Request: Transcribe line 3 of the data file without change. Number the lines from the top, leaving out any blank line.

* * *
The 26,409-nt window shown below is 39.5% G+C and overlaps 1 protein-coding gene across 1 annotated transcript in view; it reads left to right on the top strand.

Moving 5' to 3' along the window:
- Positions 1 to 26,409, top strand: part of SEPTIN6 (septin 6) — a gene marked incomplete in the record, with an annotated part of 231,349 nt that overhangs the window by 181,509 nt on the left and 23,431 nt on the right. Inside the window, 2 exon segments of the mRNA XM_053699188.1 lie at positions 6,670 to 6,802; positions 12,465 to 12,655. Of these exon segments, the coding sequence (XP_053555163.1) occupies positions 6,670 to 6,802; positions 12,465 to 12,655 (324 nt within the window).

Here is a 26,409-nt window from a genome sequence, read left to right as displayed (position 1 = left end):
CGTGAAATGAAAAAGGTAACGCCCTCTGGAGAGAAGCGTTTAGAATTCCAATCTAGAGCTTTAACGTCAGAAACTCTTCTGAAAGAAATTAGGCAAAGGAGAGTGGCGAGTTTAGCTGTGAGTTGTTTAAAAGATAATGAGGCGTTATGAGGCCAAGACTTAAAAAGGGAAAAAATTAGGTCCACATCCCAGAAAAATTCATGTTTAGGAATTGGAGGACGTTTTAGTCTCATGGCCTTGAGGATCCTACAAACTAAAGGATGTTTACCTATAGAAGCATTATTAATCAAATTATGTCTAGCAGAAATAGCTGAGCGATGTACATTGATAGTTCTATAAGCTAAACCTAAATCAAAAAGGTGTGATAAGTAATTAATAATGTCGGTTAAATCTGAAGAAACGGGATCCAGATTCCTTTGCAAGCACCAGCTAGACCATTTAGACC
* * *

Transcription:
- Positions 1 to 26,409, top strand: part of SEPTIN6 (septin 6) — a gene marked incomplete in the record, with an annotated part of 231,349 nt that overhangs the window by 181,509 nt on the left and 23,431 nt on the right. Inside the window, 2 exon segments of the mRNA XM_053699188.1 lie at positions 6,670 to 6,802; positions 12,465 to 12,655. Of these exon segments, the coding sequence (XP_053555163.1) occupies positions 6,670 to 6,802; positions 12,465 to 12,655 (324 nt within the window).